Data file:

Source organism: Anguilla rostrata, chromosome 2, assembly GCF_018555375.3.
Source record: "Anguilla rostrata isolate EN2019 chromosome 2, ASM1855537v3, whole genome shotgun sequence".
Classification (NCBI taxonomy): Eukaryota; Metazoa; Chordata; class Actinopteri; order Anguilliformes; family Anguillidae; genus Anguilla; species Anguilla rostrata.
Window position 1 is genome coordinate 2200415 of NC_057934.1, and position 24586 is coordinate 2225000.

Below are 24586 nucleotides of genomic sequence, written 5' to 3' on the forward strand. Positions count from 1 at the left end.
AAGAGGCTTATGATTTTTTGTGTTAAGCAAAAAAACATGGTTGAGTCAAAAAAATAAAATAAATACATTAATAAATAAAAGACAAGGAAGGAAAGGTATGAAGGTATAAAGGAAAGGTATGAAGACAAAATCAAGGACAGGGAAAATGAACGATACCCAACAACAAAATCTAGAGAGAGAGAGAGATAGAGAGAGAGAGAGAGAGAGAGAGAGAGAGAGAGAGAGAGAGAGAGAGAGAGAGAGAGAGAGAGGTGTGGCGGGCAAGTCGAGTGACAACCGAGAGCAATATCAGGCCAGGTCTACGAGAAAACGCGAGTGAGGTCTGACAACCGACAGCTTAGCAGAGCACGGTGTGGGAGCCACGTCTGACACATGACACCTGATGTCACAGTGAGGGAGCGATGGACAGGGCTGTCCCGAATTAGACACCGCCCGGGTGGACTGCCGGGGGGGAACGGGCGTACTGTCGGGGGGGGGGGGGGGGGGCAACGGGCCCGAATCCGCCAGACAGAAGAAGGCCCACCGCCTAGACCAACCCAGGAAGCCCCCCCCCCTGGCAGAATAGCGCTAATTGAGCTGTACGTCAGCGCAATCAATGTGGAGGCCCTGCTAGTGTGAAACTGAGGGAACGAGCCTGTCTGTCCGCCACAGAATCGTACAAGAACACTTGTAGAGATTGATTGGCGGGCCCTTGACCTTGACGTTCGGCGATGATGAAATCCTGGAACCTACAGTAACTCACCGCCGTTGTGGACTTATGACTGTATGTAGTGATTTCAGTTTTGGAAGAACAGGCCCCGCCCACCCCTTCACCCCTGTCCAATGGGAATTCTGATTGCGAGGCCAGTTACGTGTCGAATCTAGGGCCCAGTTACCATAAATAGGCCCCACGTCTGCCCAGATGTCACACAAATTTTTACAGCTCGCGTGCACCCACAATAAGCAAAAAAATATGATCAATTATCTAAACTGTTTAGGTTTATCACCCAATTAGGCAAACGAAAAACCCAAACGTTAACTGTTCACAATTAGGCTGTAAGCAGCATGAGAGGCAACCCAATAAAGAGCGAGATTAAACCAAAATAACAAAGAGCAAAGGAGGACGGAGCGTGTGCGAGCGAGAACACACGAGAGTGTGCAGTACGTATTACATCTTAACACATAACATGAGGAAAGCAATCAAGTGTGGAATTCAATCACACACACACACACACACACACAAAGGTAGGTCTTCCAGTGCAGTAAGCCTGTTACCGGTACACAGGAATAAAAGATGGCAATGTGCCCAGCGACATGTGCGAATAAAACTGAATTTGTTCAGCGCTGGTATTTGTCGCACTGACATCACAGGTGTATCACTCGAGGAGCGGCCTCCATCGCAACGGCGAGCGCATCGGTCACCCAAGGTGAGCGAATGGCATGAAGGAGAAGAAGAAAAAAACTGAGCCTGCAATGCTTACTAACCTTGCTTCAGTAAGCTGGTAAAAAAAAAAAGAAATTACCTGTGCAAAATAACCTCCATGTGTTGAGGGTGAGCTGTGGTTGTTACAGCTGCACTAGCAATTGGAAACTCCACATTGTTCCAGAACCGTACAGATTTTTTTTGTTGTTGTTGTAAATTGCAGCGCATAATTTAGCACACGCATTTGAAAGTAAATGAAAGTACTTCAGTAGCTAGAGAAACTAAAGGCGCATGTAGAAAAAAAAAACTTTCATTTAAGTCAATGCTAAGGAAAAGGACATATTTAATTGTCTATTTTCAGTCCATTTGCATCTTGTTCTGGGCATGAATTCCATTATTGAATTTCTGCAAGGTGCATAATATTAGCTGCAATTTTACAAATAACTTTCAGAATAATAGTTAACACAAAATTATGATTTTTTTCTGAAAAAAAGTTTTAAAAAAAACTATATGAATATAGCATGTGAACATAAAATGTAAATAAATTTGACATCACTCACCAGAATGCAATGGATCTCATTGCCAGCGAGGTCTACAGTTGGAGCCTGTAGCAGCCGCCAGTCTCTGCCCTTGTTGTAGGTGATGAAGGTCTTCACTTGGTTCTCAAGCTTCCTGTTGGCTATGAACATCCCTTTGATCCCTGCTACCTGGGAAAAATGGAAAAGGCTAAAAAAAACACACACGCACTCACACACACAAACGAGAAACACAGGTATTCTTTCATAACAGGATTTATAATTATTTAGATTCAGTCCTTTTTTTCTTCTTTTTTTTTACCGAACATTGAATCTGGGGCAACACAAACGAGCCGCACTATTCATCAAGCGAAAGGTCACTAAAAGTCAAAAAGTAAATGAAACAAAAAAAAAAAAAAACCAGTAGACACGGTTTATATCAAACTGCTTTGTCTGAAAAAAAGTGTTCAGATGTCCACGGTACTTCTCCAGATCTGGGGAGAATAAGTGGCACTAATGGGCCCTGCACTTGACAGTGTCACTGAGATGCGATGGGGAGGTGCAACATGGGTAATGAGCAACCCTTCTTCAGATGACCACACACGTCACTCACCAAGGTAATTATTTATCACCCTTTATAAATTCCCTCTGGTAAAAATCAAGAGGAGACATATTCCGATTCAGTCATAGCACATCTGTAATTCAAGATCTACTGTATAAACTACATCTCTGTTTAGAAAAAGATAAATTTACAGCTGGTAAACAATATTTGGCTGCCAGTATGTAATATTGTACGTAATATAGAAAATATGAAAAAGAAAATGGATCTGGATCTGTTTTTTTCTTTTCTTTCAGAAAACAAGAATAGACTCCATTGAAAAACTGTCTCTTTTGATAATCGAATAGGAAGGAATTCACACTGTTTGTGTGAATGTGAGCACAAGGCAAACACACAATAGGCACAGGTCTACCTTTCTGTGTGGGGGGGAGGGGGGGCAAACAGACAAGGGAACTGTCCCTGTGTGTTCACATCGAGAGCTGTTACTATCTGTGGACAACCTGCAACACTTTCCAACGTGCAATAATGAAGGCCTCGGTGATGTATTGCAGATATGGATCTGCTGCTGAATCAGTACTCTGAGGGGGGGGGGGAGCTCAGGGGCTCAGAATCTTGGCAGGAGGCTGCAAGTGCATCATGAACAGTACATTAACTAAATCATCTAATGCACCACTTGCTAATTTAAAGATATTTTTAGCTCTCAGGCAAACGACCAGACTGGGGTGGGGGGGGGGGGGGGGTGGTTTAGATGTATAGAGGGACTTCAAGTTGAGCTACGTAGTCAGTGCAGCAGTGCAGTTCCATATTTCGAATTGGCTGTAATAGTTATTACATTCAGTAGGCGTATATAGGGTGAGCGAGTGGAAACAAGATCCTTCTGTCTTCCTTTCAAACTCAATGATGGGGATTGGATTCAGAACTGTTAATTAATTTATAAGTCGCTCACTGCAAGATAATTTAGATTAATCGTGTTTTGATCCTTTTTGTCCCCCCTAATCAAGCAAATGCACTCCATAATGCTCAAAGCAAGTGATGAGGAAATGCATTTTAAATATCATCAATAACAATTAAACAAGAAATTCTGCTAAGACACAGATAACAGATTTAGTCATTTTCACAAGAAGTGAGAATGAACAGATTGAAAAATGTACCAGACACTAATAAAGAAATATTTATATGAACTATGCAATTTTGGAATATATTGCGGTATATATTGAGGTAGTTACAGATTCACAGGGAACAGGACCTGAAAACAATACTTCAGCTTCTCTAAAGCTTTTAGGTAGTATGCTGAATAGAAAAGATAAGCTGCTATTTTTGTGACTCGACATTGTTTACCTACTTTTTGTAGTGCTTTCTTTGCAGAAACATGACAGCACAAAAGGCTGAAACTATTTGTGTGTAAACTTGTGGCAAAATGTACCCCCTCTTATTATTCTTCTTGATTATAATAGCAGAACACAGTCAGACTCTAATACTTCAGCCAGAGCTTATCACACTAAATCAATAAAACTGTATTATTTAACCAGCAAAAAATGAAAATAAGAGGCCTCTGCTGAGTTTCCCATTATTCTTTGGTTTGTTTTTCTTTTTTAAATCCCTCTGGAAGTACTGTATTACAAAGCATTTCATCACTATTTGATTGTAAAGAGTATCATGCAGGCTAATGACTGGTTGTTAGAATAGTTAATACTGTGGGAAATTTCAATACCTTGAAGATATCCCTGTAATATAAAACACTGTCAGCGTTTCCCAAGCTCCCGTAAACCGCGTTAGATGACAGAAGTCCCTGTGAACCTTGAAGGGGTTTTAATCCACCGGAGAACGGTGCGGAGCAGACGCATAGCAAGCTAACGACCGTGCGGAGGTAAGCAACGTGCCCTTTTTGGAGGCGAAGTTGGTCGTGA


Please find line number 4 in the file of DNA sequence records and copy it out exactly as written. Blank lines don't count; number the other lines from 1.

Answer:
Window position 1 is genome coordinate 2200415 of NC_057934.1, and position 24586 is coordinate 2225000.